Arrhythmic Mitral Valve Prolapse: Risk Factors, Pathophysiology and Risk Stratification for Cardiac Arrhythmias

A special issue of Journal of Cardiovascular Development and Disease (ISSN 2308-3425). This special issue belongs to the section "Electrophysiology and Cardiovascular Physiology".

Deadline for manuscript submissions: closed (30 April 2024) | Viewed by 647

Special Issue Editor

1. Department of Medicine, University of Melbourne, Melbourne, VIC 3010, Australia
2. Department of Cardiology, Austin Health, Melbourne, VIC 3084, Australia
3. Department of Cardiology, Northern Health, Melbourne, VIC 3076, Australia
Interests: sudden cardiac death; mitral valve prolapse; cardiac arrhythmia; atrial fibrillation; stroke

Special Issue Information

Dear Colleagues,

Mitral valve prolapse is a common valvular disorder affecting about 2–3% of the general population. While the majority of cases have benign outcomes, there is a specific subset of patients for whom mitral valve prolapse is associated with malignant ventricular arrhythmias and sudden cardiac death. This specific patient subset is classed as having arrhythmic mitral valve prolapse. Sudden cardiac arrest can occur in young patients with mitral valve prolapse, which can be a devastating event. The link between sudden cardiac death and mitral valve prolapse is increasingly being recognised. However, the underlying pathophysiology and risk factors are incompletely understood and risk stratification methods remain poorly defined.

This Special Issue will focus on defining the risk factors, exploring the pathophysiology in arrhythmic mitral valve prolapse, and describing the current challenges in risk stratification for sudden cardiac death in this cohort of patients.

Dr. Han Lim
Guest Editor

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  • mitral valve prolapse
  • mitral annular disjunction
  • arrhythmia
  • sudden cardiac death
  • risk stratification

Published Papers (1 paper)

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13 pages, 1475 KiB  
Arrhythmic Mitral Valve Prolapse Syndrome and Ventricular Arrhythmias: A Comprehensive Review and the Role of Catheter Ablation
by Ehsan Mahmoodi and Haris M. Haqqani
J. Cardiovasc. Dev. Dis. 2024, 11(7), 218; - 10 Jul 2024
Viewed by 268
Mitral valve prolapse (MVP) affects 2–3% of the general population, and despite its benign prognosis overall, it is associated with sudden death in a small subset of patients. The term “arrhythmic MVP syndrome” (AMVPS) refers to the presence of frequent or complex ventricular [...] Read more.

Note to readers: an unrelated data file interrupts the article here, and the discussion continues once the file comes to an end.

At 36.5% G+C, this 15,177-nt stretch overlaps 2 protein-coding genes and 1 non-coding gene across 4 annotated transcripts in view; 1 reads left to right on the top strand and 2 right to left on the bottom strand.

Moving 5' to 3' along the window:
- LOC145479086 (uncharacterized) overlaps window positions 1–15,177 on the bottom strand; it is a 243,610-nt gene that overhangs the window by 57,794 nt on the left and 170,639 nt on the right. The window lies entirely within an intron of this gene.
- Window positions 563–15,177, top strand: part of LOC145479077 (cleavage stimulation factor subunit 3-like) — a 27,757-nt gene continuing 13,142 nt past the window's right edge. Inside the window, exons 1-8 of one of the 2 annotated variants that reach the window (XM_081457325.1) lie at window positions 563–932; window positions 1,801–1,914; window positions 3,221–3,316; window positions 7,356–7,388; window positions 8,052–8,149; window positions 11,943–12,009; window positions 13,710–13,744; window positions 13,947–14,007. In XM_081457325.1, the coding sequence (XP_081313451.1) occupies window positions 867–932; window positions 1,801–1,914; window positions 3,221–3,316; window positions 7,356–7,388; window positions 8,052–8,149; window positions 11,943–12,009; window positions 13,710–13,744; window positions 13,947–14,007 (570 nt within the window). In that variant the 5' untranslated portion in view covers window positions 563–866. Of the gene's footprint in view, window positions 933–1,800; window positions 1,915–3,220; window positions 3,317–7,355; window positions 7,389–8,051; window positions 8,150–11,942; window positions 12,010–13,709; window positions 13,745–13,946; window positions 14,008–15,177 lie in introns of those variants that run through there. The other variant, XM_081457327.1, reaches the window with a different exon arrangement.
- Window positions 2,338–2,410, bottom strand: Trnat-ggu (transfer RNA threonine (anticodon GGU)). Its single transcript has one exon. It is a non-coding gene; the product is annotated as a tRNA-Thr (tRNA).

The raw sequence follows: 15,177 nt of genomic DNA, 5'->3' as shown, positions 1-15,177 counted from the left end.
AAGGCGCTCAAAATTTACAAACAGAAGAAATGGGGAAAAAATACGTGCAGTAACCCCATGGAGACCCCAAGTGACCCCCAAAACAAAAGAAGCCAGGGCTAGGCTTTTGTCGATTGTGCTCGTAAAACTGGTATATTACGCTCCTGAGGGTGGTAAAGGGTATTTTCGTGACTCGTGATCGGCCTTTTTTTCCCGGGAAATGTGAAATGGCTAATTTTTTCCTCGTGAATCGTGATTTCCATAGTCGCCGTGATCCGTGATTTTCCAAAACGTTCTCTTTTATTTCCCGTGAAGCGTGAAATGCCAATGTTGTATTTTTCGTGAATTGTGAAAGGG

Mitral valve prolapse (MVP) affects 2–3% of the general population, and despite its benign prognosis overall, it is associated with sudden death in a small subset of patients. The term “arrhythmic MVP syndrome” (AMVPS) refers to the presence of frequent or complex ventricular arrhythmias, commonly reported in female patients with a stereotypical phenotype including bileaflet myxomatous disease, ECG repolarisation abnormalities in inferior leads, mitral annular disjunction, and significant fibrosis in the inferolateral LV and papillary muscles. Modern imaging technologies have led to the identification of new risk factors that have been implemented in recent risk stratification guidelines; however, screening for patients with MVP who are at risk of sudden cardiac death (SCD) remains challenging. In addition, there is a limited amount of data on the outcomes of different treatment approaches in AMVP and no specific indication for targeted or disease-modifying therapies within current guidelines. Potential arrhythmic substrates in patients with AMVP syndrome have been the subject of interest in previous studies, with areas consisting of fibrosis at the papillary muscle level and the Purkinje system. Premature ventricular contractions (PVCs) originating from these areas have been shown to play an important role as triggers for ventricular fibrillation and SCD in patients with AMVP. Catheter ablation has emerged as a potential treatment modality in patients with MVP and ventricular arrhythmias (VAs), targeting arrhythmic substrates and triggering PVC foci. The aim of this review is to explore the role of catheter ablation in treating patients with AMVP. Full article
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